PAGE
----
June 22, 2017

Survivorship Bias – How does it work?

I was recently lurking around an online investment forum when the following post came up –

I recently ran an experiment where I generated random 7 to 50-stock portfolios from the 500 largest U.S. traded companies and measured their performance over the past 10 years. All of the randomly selected portfolios outperformed the S&P500 and BRK.B in terms of compound annual rate of return. Has anyone else tried this experiment? I then convinced myself that it worked by looking at the Guggenheim ETF RSP that holds an equal weight portfolio of the S&P500 stocks. It too beat the S&P500 over the past 10 years.

June 17, 2017

Monte Carlo Simulation – Advanced Investing

Monte Carlo Simulation

As investors, we all know that each investment we make comes with a certain amount of risk. We can decrease this risk by understanding all possible outcomes. Better yet, we can visualize each outcome through the use of a Monte Carlo Simulation. In a broad stroke definition – a Monte Carlo simulation allows for people to make informed quantitative decisions based on a range of possible outcomes.

What does this mean?

First, we build a model we want to test. In the case below, that model would be the Screener of which we want to plug in different values for the Value Score.…

June 13, 2017

Are the FANG stocks invincible?

Tech has been on an absolute tear this year with the whole sector up almost 20% since the beginning of 2017, with an outstanding performance from the FANG stocks. FANG is an acronym used for arguably the most notable tech companies in today’s market which have continuously churned out tremendous returns. The FANG is made up of Facebook(FB), Amazon(AMZN), Netflix(NFLX), and Google which is also known as Alphabet(GOOGL), but for this acronym will remain as Google. So far, 2017 hasn’t offered any promising signs of economic growth as the current administration has failed to hit the ground running, even with a unified GOP government.…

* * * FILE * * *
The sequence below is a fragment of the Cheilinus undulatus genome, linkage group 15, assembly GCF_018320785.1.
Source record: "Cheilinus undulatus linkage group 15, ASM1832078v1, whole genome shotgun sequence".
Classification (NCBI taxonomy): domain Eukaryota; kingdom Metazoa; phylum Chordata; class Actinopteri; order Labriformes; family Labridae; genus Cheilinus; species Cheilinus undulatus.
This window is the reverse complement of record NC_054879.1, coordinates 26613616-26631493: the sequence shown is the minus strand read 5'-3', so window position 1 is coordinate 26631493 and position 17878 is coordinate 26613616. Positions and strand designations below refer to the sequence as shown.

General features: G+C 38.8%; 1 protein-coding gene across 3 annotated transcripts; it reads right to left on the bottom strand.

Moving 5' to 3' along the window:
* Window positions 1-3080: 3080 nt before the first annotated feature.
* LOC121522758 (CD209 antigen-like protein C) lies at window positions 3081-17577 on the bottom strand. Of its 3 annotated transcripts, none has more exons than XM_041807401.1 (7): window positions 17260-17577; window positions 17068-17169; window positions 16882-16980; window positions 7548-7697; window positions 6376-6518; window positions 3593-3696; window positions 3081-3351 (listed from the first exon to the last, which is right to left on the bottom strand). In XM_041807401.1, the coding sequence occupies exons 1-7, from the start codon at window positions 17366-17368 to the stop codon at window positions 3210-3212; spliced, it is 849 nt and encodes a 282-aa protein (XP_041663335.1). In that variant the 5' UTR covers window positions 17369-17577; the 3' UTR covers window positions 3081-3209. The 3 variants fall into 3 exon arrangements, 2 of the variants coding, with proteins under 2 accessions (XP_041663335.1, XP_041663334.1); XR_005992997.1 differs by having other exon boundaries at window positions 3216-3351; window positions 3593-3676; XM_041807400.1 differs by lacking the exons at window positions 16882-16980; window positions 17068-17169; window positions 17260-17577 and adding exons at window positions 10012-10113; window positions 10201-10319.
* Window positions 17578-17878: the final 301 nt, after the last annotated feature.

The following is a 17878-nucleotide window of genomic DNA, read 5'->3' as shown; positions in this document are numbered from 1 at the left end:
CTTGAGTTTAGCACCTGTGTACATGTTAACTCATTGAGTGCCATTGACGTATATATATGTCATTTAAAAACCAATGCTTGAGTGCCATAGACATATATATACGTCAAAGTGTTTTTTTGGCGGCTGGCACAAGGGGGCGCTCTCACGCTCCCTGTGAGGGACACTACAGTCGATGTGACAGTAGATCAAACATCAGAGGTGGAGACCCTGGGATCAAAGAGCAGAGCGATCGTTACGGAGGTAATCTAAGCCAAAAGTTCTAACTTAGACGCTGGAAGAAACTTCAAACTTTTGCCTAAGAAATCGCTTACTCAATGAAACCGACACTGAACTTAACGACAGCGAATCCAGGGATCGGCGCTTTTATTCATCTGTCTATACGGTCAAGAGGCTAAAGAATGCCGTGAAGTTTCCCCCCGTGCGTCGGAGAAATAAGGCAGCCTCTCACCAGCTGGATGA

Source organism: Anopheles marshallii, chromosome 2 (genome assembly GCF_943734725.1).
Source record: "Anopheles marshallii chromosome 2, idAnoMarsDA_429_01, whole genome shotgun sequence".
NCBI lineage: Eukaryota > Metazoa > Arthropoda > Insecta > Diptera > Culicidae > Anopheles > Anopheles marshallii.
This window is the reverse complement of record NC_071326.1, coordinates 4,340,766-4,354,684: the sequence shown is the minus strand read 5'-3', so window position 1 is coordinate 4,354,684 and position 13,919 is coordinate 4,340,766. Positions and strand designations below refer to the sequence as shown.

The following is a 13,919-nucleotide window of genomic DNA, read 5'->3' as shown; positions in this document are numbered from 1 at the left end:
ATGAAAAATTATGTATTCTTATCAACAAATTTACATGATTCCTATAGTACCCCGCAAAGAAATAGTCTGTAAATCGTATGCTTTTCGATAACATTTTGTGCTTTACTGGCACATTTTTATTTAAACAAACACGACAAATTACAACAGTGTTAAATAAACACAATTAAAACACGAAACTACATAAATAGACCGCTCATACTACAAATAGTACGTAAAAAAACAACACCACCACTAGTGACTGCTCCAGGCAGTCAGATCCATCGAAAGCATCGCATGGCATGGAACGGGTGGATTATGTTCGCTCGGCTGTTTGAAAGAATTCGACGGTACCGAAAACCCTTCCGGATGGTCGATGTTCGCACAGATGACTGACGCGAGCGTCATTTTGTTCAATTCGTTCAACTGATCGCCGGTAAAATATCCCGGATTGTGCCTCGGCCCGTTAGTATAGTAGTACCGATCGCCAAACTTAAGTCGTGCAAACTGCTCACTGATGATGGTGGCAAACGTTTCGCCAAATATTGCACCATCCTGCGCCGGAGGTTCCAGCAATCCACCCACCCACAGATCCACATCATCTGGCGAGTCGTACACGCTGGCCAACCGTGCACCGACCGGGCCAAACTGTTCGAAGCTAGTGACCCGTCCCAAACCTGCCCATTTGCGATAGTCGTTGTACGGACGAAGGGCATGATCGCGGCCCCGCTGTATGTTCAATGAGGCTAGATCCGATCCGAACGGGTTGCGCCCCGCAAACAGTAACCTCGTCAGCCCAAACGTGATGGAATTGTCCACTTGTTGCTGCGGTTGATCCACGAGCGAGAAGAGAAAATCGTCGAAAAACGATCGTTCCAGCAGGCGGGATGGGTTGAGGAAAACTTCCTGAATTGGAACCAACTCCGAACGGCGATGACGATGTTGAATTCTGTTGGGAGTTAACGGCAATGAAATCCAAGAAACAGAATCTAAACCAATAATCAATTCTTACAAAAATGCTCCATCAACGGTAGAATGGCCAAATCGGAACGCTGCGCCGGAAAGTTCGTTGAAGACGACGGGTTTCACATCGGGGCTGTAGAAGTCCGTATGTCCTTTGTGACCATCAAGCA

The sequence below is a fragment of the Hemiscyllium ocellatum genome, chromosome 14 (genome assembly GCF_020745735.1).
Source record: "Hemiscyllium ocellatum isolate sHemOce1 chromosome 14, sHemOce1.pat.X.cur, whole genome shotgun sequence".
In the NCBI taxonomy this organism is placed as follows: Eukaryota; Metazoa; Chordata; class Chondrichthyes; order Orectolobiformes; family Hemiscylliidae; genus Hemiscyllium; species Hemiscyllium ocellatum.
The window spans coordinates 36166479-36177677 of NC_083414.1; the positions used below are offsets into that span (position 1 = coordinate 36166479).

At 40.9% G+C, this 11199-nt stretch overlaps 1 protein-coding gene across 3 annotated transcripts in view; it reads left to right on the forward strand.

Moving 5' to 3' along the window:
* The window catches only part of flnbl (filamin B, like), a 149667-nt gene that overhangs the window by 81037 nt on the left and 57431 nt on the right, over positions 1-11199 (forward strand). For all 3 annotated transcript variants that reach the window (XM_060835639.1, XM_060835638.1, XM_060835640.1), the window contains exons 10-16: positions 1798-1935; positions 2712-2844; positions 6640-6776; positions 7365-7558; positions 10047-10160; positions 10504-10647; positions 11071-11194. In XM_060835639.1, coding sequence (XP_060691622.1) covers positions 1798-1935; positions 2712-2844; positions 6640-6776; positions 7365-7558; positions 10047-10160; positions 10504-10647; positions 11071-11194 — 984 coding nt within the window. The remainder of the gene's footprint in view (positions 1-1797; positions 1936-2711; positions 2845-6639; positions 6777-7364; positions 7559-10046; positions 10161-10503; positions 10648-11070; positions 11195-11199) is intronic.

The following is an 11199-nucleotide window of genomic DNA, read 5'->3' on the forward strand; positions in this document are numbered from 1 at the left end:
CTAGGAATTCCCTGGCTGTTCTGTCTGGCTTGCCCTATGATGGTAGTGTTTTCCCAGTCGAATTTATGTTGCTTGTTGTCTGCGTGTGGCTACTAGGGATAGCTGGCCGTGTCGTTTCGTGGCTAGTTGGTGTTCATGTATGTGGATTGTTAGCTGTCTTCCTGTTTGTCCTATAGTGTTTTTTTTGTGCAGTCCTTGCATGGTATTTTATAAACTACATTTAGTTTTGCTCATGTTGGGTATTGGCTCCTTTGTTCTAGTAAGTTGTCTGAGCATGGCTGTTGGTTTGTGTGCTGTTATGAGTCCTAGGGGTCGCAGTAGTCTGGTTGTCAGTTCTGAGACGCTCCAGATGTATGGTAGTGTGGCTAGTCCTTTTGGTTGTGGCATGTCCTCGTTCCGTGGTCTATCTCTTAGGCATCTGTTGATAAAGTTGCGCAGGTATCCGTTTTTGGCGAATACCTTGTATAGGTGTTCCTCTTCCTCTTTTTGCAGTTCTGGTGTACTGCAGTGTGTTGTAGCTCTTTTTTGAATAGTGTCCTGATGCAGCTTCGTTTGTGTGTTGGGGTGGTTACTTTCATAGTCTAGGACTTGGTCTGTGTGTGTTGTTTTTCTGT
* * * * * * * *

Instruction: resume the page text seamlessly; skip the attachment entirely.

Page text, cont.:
June 9, 2017

Benjamin Graham Score

In my years of using Equities Lab as a quantitative investment tool, I have never lost sight of the core values of long term investing. Many of these values are in the teachings of Benjamin Graham and used by an idol of mine, Warren Buffett. Remembering this, no matter how much risk I take on in my portfolio, I always keep a subsection for value investments. Now, his teachings are comprehensive, and there are more value factors than any one person wants to write in each of their strategies; and because of this we have created our own Graham Score which looks for ten different factors based entirely on the teachings of Benjamin Graham.…

June 5, 2017

Insider Ownership

  High insider ownership is something commonly associated with value investors. The idea behind it is rather simple. If the management owns a large portion of the company, then they are incentivized to perform well – benefiting not only themselves but the shareholders as well.  The other side of that coin is that owners may not listen to the advice of people within the company, using their position as majority shareholder to push for things the company wouldn’t do otherwise. Let’s take a look how companies with higher insider ownership have performed compared to companies with low insider ownership.

  For this first screener, I screened for companies whose insiders hold a controlling share (>51%) of the company’s stock.…

June 1, 2017

Low debt vs. High debt